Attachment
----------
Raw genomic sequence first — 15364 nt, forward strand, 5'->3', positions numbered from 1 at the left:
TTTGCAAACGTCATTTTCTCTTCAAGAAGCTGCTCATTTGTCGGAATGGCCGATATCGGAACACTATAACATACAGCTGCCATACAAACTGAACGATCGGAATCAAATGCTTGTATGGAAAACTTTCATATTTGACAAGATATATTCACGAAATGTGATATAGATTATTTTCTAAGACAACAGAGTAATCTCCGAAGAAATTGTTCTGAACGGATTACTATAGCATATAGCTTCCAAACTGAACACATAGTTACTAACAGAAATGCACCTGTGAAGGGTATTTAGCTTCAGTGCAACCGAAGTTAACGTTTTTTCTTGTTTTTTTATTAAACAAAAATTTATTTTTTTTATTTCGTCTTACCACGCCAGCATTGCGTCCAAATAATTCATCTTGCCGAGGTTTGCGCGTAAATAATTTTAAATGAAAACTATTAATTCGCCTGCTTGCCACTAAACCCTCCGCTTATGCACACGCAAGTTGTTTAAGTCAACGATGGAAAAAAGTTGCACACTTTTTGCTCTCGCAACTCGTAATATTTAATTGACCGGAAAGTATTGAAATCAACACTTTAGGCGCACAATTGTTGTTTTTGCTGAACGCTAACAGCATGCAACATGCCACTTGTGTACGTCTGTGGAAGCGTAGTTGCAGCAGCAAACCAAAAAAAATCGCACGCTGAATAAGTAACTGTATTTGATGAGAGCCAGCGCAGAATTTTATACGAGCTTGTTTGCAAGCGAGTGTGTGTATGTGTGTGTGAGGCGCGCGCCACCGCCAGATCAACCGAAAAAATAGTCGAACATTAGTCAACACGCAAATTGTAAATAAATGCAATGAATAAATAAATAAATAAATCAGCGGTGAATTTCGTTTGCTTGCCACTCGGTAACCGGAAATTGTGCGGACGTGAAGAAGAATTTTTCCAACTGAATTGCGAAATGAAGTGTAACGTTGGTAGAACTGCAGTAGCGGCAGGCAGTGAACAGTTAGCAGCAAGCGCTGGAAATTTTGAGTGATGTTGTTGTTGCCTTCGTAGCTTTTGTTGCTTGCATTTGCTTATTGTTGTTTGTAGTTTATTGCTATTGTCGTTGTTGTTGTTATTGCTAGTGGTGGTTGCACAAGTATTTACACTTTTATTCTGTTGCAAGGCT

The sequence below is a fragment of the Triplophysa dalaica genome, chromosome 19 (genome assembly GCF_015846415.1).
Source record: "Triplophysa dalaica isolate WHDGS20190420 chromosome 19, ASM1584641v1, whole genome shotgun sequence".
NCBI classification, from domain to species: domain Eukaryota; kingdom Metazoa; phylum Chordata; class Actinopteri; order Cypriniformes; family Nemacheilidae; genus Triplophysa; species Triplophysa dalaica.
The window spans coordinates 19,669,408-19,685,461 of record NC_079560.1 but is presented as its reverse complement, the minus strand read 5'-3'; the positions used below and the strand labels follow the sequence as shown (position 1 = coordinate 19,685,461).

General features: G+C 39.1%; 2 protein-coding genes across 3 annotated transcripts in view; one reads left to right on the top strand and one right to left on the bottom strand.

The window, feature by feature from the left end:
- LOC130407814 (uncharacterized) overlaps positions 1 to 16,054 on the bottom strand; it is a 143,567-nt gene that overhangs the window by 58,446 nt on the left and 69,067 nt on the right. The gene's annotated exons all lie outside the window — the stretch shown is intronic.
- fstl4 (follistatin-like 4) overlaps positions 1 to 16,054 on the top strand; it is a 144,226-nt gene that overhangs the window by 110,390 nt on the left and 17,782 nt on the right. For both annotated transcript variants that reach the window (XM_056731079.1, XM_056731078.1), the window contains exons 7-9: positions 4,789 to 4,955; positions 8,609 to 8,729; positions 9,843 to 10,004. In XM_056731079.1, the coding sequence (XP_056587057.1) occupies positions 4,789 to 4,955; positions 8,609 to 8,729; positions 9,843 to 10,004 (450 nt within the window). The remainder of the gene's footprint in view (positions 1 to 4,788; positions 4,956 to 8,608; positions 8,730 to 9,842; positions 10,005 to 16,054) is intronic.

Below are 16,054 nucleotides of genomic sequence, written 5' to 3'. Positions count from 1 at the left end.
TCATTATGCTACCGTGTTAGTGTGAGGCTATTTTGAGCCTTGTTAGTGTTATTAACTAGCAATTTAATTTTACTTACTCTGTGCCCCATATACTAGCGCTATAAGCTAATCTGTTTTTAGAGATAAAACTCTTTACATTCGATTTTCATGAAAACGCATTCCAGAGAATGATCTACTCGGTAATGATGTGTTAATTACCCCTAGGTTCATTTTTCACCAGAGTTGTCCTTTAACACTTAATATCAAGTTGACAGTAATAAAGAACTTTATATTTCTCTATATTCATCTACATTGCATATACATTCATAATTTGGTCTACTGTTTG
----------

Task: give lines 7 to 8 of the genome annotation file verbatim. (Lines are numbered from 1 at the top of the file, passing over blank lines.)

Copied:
General features: G+C 39.1%; 2 protein-coding genes across 3 annotated transcripts in view; one reads left to right on the top strand and one right to left on the bottom strand.

The window, feature by feature from the left end: